fully implement the law. and number of states are resisting the implementation of the exchanges. right now, hhs has to make sure that every state has one, functioning as intended, and until we really let the affordable care act so in. when people see it the way they see medicare, the way they see social security. nobody ever said we cannot improve medicare and social security. we will and we have. >> congressmember keith ellison, thank you for being with us, a member of the progressive caucus and elisabeth benjamin as return to michael moore and los angeles. he is the academy award winning filmmaker who made the 2007 documentary "sicko >> among other films. your response to the supreme court led by chief justice roberts up holding the affordable care act?
>> i think -- the mistake the positive first. this is a huge victory for our side, in spite of all my concerns with this law that it did not go far enough, does not cover all americans, not true universal health care. nonetheless, the right wing has been handed a serious defeat today. this is a real smacked down of the way they believe our country should be structured. on that alone, everybody should feel really good right now. i know we're not used to you so areeuphoria. in this case, i think everybody should stop today and celebrate this victory.
tomorrow, we have to keep moving the ball down the field. we have to work toward medicare for all so everyone is covered, single payer, all these things. it would have been harder to move that all of the decision had gone the other way today. the best thing about this is its moves history forward on the right path toward what we will eventually have, just as every other civilized country has it. on that level, i feel really good. to mark, or maybe even later today, we will start talking about how this law was also structured to create huge, huge profits for insurance companies. in the end, we cannot allow private insurance, people making a profit of people
getting sick, a private entrance is not the way to go. we have to keep moving. >> i want to remind people about the documentary you did which goes very much to the point you just made, michael moore, this is a trailer of "sicko." >> to make good docs are getting out of business. cannot ob/byn's practice. >> win michael moore started to make a movie, top-level executives were on the defensive. what are they hiding? >> that is not on, right? >> no. >> all right. >> if you did nine more people health care, you got a bonus? >> when you do not spend money, it is a savings to the company. >> i want america that the finest health care and the world.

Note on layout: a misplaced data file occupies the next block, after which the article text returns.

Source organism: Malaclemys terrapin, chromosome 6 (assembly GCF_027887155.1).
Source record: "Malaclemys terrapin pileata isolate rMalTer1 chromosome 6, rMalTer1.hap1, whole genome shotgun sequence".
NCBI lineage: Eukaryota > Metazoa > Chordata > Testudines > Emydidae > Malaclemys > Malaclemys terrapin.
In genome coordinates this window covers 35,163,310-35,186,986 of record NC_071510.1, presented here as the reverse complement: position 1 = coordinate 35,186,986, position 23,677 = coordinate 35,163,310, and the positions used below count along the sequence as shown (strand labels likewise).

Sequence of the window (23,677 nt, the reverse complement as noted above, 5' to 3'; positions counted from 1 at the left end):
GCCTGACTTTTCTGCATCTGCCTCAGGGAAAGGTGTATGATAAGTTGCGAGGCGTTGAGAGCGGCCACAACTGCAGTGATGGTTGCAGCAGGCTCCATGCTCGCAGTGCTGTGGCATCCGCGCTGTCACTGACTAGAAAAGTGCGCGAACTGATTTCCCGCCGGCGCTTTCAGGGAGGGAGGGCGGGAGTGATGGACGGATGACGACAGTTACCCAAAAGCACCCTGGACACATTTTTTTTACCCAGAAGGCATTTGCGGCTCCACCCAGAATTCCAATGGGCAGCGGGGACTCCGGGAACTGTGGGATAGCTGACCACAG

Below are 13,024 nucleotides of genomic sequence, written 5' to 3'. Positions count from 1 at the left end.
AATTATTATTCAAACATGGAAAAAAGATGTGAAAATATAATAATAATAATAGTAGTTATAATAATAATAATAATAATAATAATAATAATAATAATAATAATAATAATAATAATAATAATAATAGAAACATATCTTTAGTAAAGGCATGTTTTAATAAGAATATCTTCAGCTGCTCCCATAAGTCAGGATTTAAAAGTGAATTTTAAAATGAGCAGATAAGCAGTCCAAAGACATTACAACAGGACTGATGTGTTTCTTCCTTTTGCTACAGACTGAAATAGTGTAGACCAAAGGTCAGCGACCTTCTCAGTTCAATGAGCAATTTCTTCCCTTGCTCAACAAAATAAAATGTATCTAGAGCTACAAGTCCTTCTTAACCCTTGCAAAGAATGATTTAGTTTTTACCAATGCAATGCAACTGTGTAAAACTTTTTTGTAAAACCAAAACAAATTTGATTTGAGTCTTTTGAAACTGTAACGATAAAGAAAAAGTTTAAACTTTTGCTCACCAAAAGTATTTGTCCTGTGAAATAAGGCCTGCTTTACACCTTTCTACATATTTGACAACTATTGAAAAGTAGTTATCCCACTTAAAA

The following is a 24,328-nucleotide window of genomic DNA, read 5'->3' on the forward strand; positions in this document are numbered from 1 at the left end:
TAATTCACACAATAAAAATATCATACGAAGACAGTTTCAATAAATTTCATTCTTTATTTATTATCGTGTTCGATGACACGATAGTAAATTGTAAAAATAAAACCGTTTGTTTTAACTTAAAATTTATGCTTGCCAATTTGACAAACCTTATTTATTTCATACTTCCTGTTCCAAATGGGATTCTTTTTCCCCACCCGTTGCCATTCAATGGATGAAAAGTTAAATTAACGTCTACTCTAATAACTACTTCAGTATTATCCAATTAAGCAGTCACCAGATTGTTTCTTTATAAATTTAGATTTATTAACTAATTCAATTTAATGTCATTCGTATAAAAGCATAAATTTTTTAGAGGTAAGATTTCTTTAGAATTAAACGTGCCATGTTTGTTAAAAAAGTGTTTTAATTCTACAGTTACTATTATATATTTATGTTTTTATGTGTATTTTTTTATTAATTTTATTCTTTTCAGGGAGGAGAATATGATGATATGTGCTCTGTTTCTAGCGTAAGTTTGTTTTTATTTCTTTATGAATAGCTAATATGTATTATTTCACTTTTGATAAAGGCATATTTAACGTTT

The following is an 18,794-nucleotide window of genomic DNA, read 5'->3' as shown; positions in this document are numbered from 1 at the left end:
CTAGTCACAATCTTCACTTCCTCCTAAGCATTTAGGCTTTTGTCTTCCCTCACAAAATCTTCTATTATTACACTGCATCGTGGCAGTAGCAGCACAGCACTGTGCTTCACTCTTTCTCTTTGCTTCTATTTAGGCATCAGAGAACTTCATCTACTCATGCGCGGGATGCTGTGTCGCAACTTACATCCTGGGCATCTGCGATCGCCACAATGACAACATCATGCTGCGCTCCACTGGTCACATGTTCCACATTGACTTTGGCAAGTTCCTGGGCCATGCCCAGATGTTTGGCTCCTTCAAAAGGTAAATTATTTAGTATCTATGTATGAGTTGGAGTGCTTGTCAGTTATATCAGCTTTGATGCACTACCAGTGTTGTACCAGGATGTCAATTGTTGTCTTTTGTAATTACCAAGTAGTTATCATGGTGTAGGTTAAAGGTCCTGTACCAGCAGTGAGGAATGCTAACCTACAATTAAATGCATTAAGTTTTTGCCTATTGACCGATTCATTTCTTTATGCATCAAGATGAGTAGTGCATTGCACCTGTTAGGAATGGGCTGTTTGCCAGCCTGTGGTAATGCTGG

>> here is what it costs to buy these men, this woman, this guy and this guy and the united states. to a slightly ahead of slovenia. >> i denied unnecessary operation and caused a man's death. >> in the world's richest country -- >> i work three jobs >> uniquely american, isn't it? that is fantastic. >> i get a bill from my insurance company telling me the ambulance ride was not preapproved i don't know when i was supposed to pre approve it, after i gained consciousness and the car? before i got in the ambulance? >> is the only medicine. >> there's one place on american soil that has free universal health care. >> guantanamo bay. >> detainees are given access
to top notch medical facilities. >> permission to enter. i have 3 9/11 rescue workers for it i just want the same kind of medical attention the evildoers are getting pretty >> there is michael moore, the fifth anniversary of his documentary. he is on videostream with us from los angeles. he is responding to the supreme court upholding the affordable care act. and those that sided with chief justice who was the swing vote in the decision, rick pittard is for, steven r. consumnes sotomayor and elena kagan. a lot of single payer advocates know it is not a surprise he sided with them because it was siding with the insurance industry. certainly an industry you have taken nine and targeted you. your thoughts when you say tomorrow we began the fight for medicare for all, on what direction that should go? >> toward exactly wages said,
medicare for all. we need to expand medicare for all the citizens of this country. of course this is something the insurance companies do not want to happen because of the milly, medicare for all will not worked if the people are not in charge of its. the insurance companies will be calling the shots. they will be restricted more than they were in the past. for instance, one of the great things about today is the provision they cannot deny people because of pre-existing conditions. apparently, that stands. the fact parents can keep their children up to the age of 26 on their health insurance, that stands. there are the smaller provisions -- the key talking about the mandate been the centerpiece. there are other pieces up the law i think are just as important if not more so.
the mandate -- i mean, i have never supported it because it mandates people to give money to these profit-making insurance companies. it would be different if it was something the government ran that you and i were in charge of, then, yes, everybody has to be part of the system. we're all in this together. we'll have to share the burden and take care of each other. so that is the part that needs to continue. the national nurses union is going to lead the way on this. we should get behind their efforts. i am very optimistic. i know we have a hard road ahead of us. but if you just take the long view of this, every step of the way those in our direction, not the backward direction. >> michael moore, thank you for being with us, is the academy